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# Prime search

Adapted from NZ Maths unit A prime search

Adaptions for ESOL students: Margaret Kitchen

 Year: 5-8Level: 3 Duration: 1 week Achievement objectives Recall the basic multiplication facts. Learning outcomesStudents will be able to: model the numbers from 1 to 50 as rectangular arrays identify the factors of the numbers 1 to 50 identify the prime numbers from 1 to 50. Language learning focusFocus on building vocabulary and mathematical literacy Students will: learn key vocabulary through teacher-led explicit modelling and discussion develop their language understandings of factors and prime numbers in a mathematical context use talk to develop mathematical language and develop mathematical meanings. How to achieve the vocabulary and oracy language outcomes: focus on KeyWords (Word 34KB) Scaffold the language learning process (Word 34KB) by explicitly teaching the language of mathematics use collaborative activities to practise AcademicTalk (Word 26KB) .

## Overview of the unit

In this unit we use rectangular models or arrays to explore numbers from one to fifty. We practice expressing numbers as the product of two smaller numbers and in doing so identify the factors of a number. We are also introduced to prime numbers.

#### Relevant achievement objectives

• recall the basic multiplication facts

#### Specific learning outcomes

• model the numbers from 1 to 50 as rectangular arrays
• identify the factors of the numbers 1 to 50
• identify the prime numbers from 1 to 50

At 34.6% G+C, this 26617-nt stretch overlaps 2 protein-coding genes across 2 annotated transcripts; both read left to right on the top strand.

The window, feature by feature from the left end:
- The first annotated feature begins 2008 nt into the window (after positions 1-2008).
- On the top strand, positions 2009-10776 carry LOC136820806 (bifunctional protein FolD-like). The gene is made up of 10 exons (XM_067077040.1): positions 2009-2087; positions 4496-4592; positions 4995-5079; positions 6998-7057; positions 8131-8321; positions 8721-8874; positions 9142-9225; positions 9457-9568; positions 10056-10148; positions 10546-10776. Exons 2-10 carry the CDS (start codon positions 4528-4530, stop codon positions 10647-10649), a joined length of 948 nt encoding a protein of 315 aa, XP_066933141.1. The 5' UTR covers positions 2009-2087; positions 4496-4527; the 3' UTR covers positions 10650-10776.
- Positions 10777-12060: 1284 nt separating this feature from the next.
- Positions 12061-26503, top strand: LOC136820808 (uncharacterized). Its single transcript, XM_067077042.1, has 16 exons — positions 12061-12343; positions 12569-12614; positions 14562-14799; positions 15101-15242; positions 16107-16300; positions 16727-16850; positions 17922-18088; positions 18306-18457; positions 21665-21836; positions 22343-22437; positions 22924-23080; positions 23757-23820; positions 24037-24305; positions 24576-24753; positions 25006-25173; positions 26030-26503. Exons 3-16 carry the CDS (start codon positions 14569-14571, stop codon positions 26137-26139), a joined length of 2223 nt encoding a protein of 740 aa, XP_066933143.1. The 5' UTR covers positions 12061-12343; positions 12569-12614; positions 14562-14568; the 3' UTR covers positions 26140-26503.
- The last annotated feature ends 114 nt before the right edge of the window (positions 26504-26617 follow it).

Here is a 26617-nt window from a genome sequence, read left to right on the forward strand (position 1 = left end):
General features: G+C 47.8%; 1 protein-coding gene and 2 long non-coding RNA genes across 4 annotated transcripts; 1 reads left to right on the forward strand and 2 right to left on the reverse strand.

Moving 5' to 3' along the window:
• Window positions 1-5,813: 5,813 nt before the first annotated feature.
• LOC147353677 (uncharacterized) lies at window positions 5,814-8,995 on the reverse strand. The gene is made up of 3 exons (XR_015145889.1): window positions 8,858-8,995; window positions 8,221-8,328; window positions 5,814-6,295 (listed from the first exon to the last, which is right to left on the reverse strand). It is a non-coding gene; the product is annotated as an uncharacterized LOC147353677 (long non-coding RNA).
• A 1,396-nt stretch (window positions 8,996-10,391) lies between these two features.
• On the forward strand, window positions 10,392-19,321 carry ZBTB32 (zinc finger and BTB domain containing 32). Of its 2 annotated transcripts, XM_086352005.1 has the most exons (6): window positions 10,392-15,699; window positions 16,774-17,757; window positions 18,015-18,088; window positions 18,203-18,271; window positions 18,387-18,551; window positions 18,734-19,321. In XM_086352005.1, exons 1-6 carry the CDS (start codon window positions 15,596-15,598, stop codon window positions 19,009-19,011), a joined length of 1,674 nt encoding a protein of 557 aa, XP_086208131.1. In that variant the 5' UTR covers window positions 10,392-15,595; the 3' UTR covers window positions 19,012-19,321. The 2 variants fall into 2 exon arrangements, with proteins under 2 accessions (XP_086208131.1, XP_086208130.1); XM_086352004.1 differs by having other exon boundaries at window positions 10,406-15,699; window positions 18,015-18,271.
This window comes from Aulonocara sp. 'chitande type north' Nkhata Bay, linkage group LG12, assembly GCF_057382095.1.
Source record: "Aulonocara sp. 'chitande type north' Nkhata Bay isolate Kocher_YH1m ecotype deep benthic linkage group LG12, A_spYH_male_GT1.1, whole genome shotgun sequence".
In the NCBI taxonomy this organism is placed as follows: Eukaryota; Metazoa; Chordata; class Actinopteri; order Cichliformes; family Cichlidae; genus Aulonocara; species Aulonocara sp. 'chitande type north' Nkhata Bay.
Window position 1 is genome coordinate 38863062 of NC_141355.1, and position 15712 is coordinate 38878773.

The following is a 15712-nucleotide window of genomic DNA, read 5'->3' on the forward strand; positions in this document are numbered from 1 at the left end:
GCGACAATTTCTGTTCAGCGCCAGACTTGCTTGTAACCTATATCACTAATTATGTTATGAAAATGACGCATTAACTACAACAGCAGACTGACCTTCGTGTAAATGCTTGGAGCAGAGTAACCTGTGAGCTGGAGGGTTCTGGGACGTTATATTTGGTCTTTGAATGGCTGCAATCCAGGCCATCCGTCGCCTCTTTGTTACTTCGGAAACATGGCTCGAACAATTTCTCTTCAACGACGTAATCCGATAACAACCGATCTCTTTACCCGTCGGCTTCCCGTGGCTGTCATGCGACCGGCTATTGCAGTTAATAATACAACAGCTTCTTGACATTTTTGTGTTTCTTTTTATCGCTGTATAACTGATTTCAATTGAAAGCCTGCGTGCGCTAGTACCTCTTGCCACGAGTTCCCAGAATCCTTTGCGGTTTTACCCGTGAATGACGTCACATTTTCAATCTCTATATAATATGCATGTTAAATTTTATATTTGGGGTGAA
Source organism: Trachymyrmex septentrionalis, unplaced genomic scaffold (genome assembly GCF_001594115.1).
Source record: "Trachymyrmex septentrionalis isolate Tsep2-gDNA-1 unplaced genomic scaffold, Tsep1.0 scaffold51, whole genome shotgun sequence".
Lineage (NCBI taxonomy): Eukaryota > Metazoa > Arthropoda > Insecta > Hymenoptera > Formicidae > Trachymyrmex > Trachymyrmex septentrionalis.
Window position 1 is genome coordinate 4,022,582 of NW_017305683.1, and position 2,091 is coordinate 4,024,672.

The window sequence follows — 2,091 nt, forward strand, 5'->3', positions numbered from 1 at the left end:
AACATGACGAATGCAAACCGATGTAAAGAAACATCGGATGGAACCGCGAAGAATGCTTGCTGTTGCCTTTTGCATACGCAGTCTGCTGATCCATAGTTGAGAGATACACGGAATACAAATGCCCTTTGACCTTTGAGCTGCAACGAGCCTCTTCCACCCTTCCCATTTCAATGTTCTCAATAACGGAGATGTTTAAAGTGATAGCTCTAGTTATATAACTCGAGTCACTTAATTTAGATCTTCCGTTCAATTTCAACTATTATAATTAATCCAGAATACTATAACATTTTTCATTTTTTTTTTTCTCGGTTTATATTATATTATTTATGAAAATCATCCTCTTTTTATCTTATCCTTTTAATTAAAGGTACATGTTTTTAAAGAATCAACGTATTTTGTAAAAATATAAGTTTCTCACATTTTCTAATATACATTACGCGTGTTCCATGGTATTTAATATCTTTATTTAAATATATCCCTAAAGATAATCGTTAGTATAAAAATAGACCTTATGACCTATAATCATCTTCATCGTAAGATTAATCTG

## A description of the mathematics explored in the unit

This unit looks at the basic number concepts of factors and prime numbers. These relatively straightforward ideas have a surprisingly wide range of applications. Searching for certain types of prime number has become a test for the speed of new computers. Prime numbers are an integral part of modern coding theory. This allows the easy encryption of words and numbers but means that decoding is quite difficult. Codes based around the fact that large numbers are hard to factorise are used by banks and the military. Such codes are very difficult to break.

Finding factors of a given number can always be done by a systematic search. Starting at 1, we simply test each consecutive number to see if it is a factor of the number we are looking at. So to find the factors of 18, say, we first check 1, then 2, then 3, then 4, and so on until we get to 18. That way we can find all the factors of 18, or any other number for that matter. Systematic searches are useful throughout mathematics and are useful things for students to know about.

But we can do better than the search above. We don't have to test all of the numbers from 1 up to the number in question. Look at 18 for example. We needn't test any numbers above 9. This is because any number above 9 will be paired with a factor less than 9 and we have already tested all of these. So we only have to search half of the numbers less than the given number. For 18 this means that we get 1 and 18 by testing for 1; 2 and 9 by testing for 2; 3 and 6 by testing for 3; 6 and 3 by testing for 6; 9 and 2 by testing for 9.

However, can you see that we can actually do better than this? When we were trying to find the factors of 18 we could have stopped at 3! In fact, in general, we only have to check up to the square root of a number. Take 18 as an example again. The square root of 18 is just over 4, so we only have to check up to 4. Once we get past 4 we can be sure that we'll only meet the factors that we have already found.

So factors and prime numbers are pretty important and can be fun to play with. What more can you ask?

## Resources

Published on: 09 Jan 2018